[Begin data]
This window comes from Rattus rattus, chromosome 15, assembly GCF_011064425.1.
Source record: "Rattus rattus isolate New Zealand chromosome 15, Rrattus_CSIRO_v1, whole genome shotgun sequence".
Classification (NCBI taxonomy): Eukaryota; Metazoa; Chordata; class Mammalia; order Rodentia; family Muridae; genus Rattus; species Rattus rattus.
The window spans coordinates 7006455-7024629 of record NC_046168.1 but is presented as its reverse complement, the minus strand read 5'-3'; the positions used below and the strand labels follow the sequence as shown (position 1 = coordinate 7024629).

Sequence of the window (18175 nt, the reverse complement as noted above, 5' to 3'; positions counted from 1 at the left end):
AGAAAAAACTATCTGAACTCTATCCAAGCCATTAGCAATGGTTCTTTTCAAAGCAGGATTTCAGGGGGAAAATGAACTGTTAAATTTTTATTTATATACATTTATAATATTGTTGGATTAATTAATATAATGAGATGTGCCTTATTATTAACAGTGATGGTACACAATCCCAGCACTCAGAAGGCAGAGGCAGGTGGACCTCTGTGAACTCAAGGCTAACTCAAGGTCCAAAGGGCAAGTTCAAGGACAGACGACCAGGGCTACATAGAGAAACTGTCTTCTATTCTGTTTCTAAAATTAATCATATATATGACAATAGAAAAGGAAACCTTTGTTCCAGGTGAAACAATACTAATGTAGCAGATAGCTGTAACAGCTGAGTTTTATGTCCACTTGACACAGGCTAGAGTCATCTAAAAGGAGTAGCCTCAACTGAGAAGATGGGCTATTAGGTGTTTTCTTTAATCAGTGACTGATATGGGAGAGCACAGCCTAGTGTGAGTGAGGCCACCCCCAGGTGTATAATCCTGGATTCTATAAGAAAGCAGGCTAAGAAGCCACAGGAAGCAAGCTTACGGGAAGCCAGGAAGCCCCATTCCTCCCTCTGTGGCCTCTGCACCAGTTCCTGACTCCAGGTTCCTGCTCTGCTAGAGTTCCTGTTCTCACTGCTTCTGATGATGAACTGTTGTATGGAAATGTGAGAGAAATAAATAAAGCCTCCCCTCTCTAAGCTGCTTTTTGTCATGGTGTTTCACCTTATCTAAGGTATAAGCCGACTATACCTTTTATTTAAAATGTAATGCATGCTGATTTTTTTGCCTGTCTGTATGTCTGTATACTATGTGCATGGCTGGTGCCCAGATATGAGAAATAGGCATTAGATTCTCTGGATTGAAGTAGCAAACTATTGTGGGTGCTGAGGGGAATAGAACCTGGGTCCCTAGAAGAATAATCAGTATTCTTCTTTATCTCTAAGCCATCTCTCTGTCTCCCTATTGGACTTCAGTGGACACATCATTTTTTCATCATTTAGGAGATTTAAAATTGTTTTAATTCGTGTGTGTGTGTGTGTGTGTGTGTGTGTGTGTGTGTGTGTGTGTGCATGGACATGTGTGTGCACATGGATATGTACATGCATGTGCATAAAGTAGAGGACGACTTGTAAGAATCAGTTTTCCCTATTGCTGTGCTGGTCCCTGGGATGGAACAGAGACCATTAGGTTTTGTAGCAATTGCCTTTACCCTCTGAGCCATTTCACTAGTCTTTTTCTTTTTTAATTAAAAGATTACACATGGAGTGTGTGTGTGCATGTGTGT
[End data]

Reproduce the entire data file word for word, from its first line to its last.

This window comes from Rattus rattus, chromosome 15, assembly GCF_011064425.1.
Source record: "Rattus rattus isolate New Zealand chromosome 15, Rrattus_CSIRO_v1, whole genome shotgun sequence".
Classification (NCBI taxonomy): Eukaryota; Metazoa; Chordata; class Mammalia; order Rodentia; family Muridae; genus Rattus; species Rattus rattus.
The window spans coordinates 7006455-7024629 of record NC_046168.1 but is presented as its reverse complement, the minus strand read 5'-3'; the positions used below and the strand labels follow the sequence as shown (position 1 = coordinate 7024629).

Sequence of the window (18175 nt, the reverse complement as noted above, 5' to 3'; positions counted from 1 at the left end):
AGAAAAAACTATCTGAACTCTATCCAAGCCATTAGCAATGGTTCTTTTCAAAGCAGGATTTCAGGGGGAAAATGAACTGTTAAATTTTTATTTATATACATTTATAATATTGTTGGATTAATTAATATAATGAGATGTGCCTTATTATTAACAGTGATGGTACACAATCCCAGCACTCAGAAGGCAGAGGCAGGTGGACCTCTGTGAACTCAAGGCTAACTCAAGGTCCAAAGGGCAAGTTCAAGGACAGACGACCAGGGCTACATAGAGAAACTGTCTTCTATTCTGTTTCTAAAATTAATCATATATATGACAATAGAAAAGGAAACCTTTGTTCCAGGTGAAACAATACTAATGTAGCAGATAGCTGTAACAGCTGAGTTTTATGTCCACTTGACACAGGCTAGAGTCATCTAAAAGGAGTAGCCTCAACTGAGAAGATGGGCTATTAGGTGTTTTCTTTAATCAGTGACTGATATGGGAGAGCACAGCCTAGTGTGAGTGAGGCCACCCCCAGGTGTATAATCCTGGATTCTATAAGAAAGCAGGCTAAGAAGCCACAGGAAGCAAGCTTACGGGAAGCCAGGAAGCCCCATTCCTCCCTCTGTGGCCTCTGCACCAGTTCCTGACTCCAGGTTCCTGCTCTGCTAGAGTTCCTGTTCTCACTGCTTCTGATGATGAACTGTTGTATGGAAATGTGAGAGAAATAAATAAAGCCTCCCCTCTCTAAGCTGCTTTTTGTCATGGTGTTTCACCTTATCTAAGGTATAAGCCGACTATACCTTTTATTTAAAATGTAATGCATGCTGATTTTTTTGCCTGTCTGTATGTCTGTATACTATGTGCATGGCTGGTGCCCAGATATGAGAAATAGGCATTAGATTCTCTGGATTGAAGTAGCAAACTATTGTGGGTGCTGAGGGGAATAGAACCTGGGTCCCTAGAAGAATAATCAGTATTCTTCTTTATCTCTAAGCCATCTCTCTGTCTCCCTATTGGACTTCAGTGGACACATCATTTTTTCATCATTTAGGAGATTTAAAATTGTTTTAATTCGTGTGTGTGTGTGTGTGTGTGTGTGTGTGTGTGTGTGTGTGTGTGCATGGACATGTGTGTGCACATGGATATGTACATGCATGTGCATAAAGTAGAGGACGACTTGTAAGAATCAGTTTTCCCTATTGCTGTGCTGGTCCCTGGGATGGAACAGAGACCATTAGGTTTTGTAGCAATTGCCTTTACCCTCTGAGCCATTTCACTAGTCTTTTTCTTTTTTAATTAAAAGATTACACATGGAGTGTGTGTGTGCATGTGTGT